Do you suffer from Meeting Recovery Syndrome? If so, you’re not alone. Researchers Doyle and Strauss named the syndrome in their 1982 paper, estimating that the time lost to cooling off after a frustratingly ineffective meeting may cost $800,000 per 1,000 employees.
Yet ‘MRS’ is only scratching the surface. Unproductive meetings erode employee satisfaction and engagement, which in turn translates to employee turnover.
The link between meetings and job satisfaction: a case study
When satisfaction took a dive amongst engineers at a division of Microsoft, management tracked the problem back to large 10-20 person ‘coordination’ meetings. Leaders had set these meetings with the best of intentions, but they were destroying productivity and wellbeing by eating into time that the engineers wanted to spend achieving project goals or in smaller meetings focused on innovation and creativity.
Unproductive meetings reduce employee engagement & risk talent churn
Surprisingly enough, according to MIT, there’s no direct relationship between the number and length of meetings people are obliged to attend and their job satisfaction. Instead, they found that the relationship between meetings and employee satisfaction depends on your personality; specifically your level of ‘accomplishment striving’.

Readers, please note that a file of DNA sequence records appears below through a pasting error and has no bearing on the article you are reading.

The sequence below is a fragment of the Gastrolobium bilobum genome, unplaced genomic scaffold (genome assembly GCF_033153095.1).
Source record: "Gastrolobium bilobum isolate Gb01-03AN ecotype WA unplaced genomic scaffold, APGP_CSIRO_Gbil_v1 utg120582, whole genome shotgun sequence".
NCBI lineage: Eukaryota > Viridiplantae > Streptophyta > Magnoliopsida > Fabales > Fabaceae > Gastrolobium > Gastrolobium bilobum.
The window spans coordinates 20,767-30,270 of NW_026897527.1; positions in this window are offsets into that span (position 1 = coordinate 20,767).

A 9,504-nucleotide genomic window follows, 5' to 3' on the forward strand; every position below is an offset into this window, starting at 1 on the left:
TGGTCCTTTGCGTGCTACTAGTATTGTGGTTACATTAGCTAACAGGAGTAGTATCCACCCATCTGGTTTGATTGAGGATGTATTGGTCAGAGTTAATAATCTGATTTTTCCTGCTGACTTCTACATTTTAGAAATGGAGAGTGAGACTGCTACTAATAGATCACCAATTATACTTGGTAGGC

In other words, if you’re a goal-orientated person who thrives on getting things done, your levels of job satisfaction and engagement are likely to be damaged by meeting overload. Less goal-orientated people, on the other hand, are much happier to spend time in meetings. This could be due to social reasons or because it brings structure to their day.
Several studies have found that the single greatest factor influencing job satisfaction is how people feel about the effectiveness of the meetings they attend.
If you sit through a bunch of bad meetings, research shows that your stress levels will soar and you’re more likely to jump ship and look for a job elsewhere.
Meeting overload causes employee burnout
The more time people spend in meetings, they less time they have to spend on other tasks. As a result, many employees find themselves using personal time to catch up. Sacrificing time with friends and family – not to mention sleep – reduces productivity, increases presenteeism and creates an unsustainable work pattern than often results in burnout.
Burnout costs up to $190 billion per year in healthcare spending in the US alone, yet the true cost is much higher.
According to Gallup, 23% of employees report feeling burnout at work very often or always – which accounts for 20-50% of staff turnover.